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September 7, 2016, 7:00 P.M.

The Ray Stark Family Theatre, SCA 108, George Lucas Building Lobby, USC School of Cinematic Arts Complex, 900 W. 34th Street, Los Angeles, CA 90007

The USC Viterbi School of Engineering, Outside the Box [Office], Expedia Inc., and Finish Line Features, invite you and a guest to a special screening of

CODE: Debugging the Gender Gap

Directed by Robin Hauser Reynolds
Produced by Robin Hauser Reynolds, Staci Hartman, and Christie Herring
Edited by Christie Herring

- Robin Hauser Reynolds
- Shirin Laor-Raz Saelmnia, Founder and CEO of PlayWerks & Professor at USC Viterbi School of Engineering
- Trina Gregory, Senior Lecturer at USC Viterbi School of Engineering's Information Technology Program
- Rob Parke, Lecturer at USC Viterbi School of Engineering's Information Technology Program
- Karen Wilkins-Mickey, Senior Manager of Inclusion Strategies, Expedia Inc.

7:00 P.M. on Wednesday, September 7th, 2016

The Ray Stark Family Theatre, SCA 108
900 W. 34th Street, Los Angeles, CA 90007


Join us for a pre-screening catered reception in the Mary Pickford Lobby directly in front of the theater from 6:00 - 7:00 P.M.

WINNER: Audience Award, Mill Valley Film Festival 2015; Best Documentary Feature, Rhode Island International Film Festival; Call to Action Awards, Boulder International Film Festival 2016.

Official Selection: Tribeca Film Festival 2015; AFI Docs Festival 2015.

About CODE: Debugging the Gender Gap

Tech jobs are growing three times faster than our colleges are producing computer science graduates. By 2020, there will be one million unfilled software engineering jobs in the USA. Through compelling interviews, artistic animation and clever flashpoints in popular culture, CODE documentary examines the reasons why more girls and people of color are not seeking opportunities in computer science and explores how cultural mindsets, stereotypes, educational hurdles and sexism all play roles in this national crisis. Expert voices from the worlds of tech, psychology, science, and education are intercut with inspiring stories of women who are engaged in the fight to challenge complacency in the tech industry and have their voices heard. CODE aims to inspire change in mindsets, in the educational system, in startup culture and in the way women see themselves in the field of coding.

Provided courtesy of Finish Line Features. Not rated. Running time: 78 minutes.

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Director's Statement

Early one morning in the spring of 2013, my daughter called home from college announcing she intended to drop her computer science major. “I’m really bad at it,” she says. “I’m the worst in the class; I don’t fit in.” Her confidence was shaken by being one of just two women in a class of 25, and by not having the resources to support her. After taking 3 computer science classes, she drops the CS major. Turns out she was earning a B.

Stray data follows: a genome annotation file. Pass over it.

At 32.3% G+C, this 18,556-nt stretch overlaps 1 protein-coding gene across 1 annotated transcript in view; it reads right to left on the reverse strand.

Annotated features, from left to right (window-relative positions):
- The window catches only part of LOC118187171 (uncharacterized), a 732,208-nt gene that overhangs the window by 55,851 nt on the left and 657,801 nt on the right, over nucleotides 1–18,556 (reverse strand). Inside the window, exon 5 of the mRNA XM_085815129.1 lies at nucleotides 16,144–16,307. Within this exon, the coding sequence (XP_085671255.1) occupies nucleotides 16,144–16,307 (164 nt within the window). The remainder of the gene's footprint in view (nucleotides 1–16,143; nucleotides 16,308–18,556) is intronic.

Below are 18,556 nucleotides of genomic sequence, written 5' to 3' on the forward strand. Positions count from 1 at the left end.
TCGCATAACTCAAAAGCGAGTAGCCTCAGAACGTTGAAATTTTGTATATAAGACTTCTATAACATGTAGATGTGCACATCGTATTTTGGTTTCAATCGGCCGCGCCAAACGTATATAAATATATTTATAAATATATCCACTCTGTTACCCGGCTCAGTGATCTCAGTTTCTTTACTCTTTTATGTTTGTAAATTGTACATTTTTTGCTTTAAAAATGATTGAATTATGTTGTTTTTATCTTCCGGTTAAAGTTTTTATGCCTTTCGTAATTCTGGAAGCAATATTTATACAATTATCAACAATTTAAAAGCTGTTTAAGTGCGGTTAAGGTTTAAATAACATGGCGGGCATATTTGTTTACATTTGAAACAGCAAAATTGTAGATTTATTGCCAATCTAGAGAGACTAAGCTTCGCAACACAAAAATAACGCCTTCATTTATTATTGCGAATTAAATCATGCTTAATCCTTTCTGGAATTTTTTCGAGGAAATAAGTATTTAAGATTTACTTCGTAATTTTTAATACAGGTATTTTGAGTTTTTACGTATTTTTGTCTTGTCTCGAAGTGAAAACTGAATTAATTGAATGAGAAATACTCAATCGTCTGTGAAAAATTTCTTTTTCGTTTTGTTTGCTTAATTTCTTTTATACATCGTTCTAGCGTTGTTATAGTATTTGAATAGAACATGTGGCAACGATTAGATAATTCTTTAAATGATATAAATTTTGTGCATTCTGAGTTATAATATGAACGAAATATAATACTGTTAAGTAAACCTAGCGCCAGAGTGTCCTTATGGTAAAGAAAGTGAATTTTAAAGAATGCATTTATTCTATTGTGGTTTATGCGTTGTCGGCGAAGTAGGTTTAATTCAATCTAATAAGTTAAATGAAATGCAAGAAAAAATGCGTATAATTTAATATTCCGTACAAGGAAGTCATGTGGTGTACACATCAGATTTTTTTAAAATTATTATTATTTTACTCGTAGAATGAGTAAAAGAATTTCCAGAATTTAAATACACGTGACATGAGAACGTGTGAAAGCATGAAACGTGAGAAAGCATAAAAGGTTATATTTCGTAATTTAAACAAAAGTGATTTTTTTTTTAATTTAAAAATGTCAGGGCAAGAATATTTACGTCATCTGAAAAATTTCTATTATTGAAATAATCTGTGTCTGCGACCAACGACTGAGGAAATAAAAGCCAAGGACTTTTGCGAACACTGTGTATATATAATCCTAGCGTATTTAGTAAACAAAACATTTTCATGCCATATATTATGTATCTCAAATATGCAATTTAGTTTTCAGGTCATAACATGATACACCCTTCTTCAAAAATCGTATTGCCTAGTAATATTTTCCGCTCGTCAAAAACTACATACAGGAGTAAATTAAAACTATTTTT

That same spring, weekly headlines in national newspapers declared the importance of attaining some level of computer science knowledge in college. Want a job out of college? Study computer science. A White House study stated that by 2020 there would be 1 million unfilled computer science jobs in the USA. What is going on here? With tech jobs plentiful and lucrative, why is the supply / demand ratio so skewed? Well, the tech industry is missing half the population.

Together with Producer Staci Hartman, I set out to debug the reasons behind the gender gap and digital divide. For the most part, Silicon Valley availed itself to our inquisition, and with each interview - whether at Yelp, Facebook, Google, Twitter, Pinterest, Strava, Pandora, GitHub or Pivotal - we learned that the underlying currents which dissuaded women and people of color from pursuing coding jobs and resulted in the dearth of minorities in tech, were systemic, pervasive, and complex. Mindsets, stereotypes, clogs in the educational pipeline, startup culture, lack of role models and sexism all play important roles in this mounting gender, ethnicity and economic issue.

Professor Claude Steele says it takes about a generation to change a stereotype. As director of CODE: Debugging the Gender Gap, I hope to inspire our audience to begin that change. Change in the way our school system values computer science education; change in the way we think of a programmer; change in the way women and people of color view themselves in the tech field.

I am honored to have directed CODE: Debugging the Gender Gap. I am grateful to the many tech companies who opened their doors to me and the CODE crew, and to the inspiring women and men in tech who availed themselves to our cameras and questions. I am forever changed by meeting women in tech who have overcome myriad obstacles in order to pursue their passion for coding. I am proud to be able to share some of these stories with the world, and I remain hopeful that through CODE documentary I will encourage more people in tech to join the movement to make the industry more inclusive and thus more efficient for all.

-- Robin Hauser Reynolds

About the Guests